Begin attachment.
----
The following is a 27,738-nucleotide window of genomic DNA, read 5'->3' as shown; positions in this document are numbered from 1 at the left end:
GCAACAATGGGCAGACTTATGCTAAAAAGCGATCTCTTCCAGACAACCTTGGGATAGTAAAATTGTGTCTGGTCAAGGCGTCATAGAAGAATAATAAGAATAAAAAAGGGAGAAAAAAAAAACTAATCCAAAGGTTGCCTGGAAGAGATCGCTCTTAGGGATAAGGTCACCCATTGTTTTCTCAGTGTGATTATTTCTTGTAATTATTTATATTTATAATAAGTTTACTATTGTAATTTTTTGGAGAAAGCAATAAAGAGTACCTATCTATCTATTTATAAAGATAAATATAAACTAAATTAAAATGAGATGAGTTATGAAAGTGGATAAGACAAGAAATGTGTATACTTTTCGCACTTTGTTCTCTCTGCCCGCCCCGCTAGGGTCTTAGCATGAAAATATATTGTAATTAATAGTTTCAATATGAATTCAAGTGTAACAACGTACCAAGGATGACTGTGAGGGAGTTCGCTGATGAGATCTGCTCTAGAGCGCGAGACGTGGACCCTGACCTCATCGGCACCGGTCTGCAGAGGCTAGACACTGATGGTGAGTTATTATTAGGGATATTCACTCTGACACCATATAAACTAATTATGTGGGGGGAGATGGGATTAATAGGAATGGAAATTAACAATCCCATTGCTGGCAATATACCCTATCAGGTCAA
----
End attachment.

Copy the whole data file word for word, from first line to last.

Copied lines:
The following is a 27,738-nucleotide window of genomic DNA, read 5'->3' as shown; positions in this document are numbered from 1 at the left end:
GCAACAATGGGCAGACTTATGCTAAAAAGCGATCTCTTCCAGACAACCTTGGGATAGTAAAATTGTGTCTGGTCAAGGCGTCATAGAAGAATAATAAGAATAAAAAAGGGAGAAAAAAAAAACTAATCCAAAGGTTGCCTGGAAGAGATCGCTCTTAGGGATAAGGTCACCCATTGTTTTCTCAGTGTGATTATTTCTTGTAATTATTTATATTTATAATAAGTTTACTATTGTAATTTTTTGGAGAAAGCAATAAAGAGTACCTATCTATCTATTTATAAAGATAAATATAAACTAAATTAAAATGAGATGAGTTATGAAAGTGGATAAGACAAGAAATGTGTATACTTTTCGCACTTTGTTCTCTCTGCCCGCCCCGCTAGGGTCTTAGCATGAAAATATATTGTAATTAATAGTTTCAATATGAATTCAAGTGTAACAACGTACCAAGGATGACTGTGAGGGAGTTCGCTGATGAGATCTGCTCTAGAGCGCGAGACGTGGACCCTGACCTCATCGGCACCGGTCTGCAGAGGCTAGACACTGATGGTGAGTTATTATTAGGGATATTCACTCTGACACCATATAAACTAATTATGTGGGGGGAGATGGGATTAATAGGAATGGAAATTAACAATCCCATTGCTGGCAATATACCCTATCAGGTCAA